The transience of DNA-damaging effects induced by herbicide formulations (Roundup® and Garlon®) in fish (Anguilla Anguilla) upon cessation of exposure

How to Cite

Guilherme, S., Venturini, F., Santos, M. A., Gaivão, I., & Pacheco, M. (2023). The transience of DNA-damaging effects induced by herbicide formulations (Roundup® and Garlon®) in fish (Anguilla Anguilla) upon cessation of exposure. Spanish Journal of Environmental Mutagenesis and Genomics, 21(1), 58. Retrieved from


The huge increase of pesticides use in agricultural fields is considered a major problem worldwide. Due to crops seasonality, periodic terrestrial applications imply typically intermittent inputs of these agrochemicals into the aquatic systems. Consequently, fish exposure to this type of contaminants can be short and followed by a period of permanence in non-contaminated areas. Bearing this in mind, the assessment of genotoxic endpoints in fish after removal of the contamination source appears as a crucial step to improve the knowledge on the dynamics of herbicide induced genotoxicity, as well as to determine the actual magnitude of risk posed by these agrochemicals to fish. Therefore, the present study intended to shed light on fish ability to recover from the DNA damage induced by short-term exposures to the herbicide formulations Roundup® (glyphosate-based) and Garlon® (triclopyr-based) upon the exposure cessation. European eel (Anguilla anguilla) was exposed to the previous commercial formulations, for 3 days, and allowed to recover for 1, 7 and 14 days (post- exposure period). The comet assay was used to identify the DNA damage in blood cells during both exposure and post-exposure periods. As an attempt to clarify the DNA damaging mechanisms involved, an extra-step including the incubation of the nucleotides with DNA lesion-specific repair enzymes (Endonuclease III - EndoIII and formamidopyrimidine DNA glycosylase - FPG) was added to the standard comet protocol. The genotoxic potential of both herbicides was confirmed, concerning the exposure period. In addition, the involvement of oxidative DNA damage on the action of Roundup® (pointed out as pyrimidine bases oxidation) was demonstrated, while for Garlon® this damaging mechanism was less evident. Fish exposed to Garlon®, though presenting some evidences towards a recovery tendency, didn’t achieve a complete restoration of DNA integrity. In what concerns to Roundup®, a recovery was evident when considering non-specific DNA damage, on day 14 post-exposure. In addition, this herbicide was able to induce a late oxidative DNA damage (day 14). It was also recognized that blood cells of A. anguilla exposed to Roundup® appeared to be more successful in repairing damage with a non-specific cause, than that associated to bases oxidation. Overall, the present findings highlighted the genetic hazard to fish associated to the addressed agrochemicals, reinforcing the hypothesis of long-lasting damage.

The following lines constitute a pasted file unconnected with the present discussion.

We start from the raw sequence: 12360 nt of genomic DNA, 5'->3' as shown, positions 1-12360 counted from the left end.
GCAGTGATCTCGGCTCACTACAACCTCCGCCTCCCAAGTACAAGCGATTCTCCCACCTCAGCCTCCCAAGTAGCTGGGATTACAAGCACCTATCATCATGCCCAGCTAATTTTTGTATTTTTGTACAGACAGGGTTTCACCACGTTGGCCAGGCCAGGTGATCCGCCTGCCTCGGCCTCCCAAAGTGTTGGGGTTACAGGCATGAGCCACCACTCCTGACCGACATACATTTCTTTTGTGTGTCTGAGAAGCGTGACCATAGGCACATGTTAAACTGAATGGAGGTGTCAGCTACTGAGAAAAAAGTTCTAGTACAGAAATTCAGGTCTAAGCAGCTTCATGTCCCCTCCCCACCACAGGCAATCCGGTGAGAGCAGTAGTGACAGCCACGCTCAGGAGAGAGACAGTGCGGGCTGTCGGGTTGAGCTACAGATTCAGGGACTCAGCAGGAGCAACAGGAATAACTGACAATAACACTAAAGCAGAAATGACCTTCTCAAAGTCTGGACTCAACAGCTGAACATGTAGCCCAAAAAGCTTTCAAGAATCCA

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Copyright (c) 2023 Spanish Journal of Environmental Mutagenesis and Genomics


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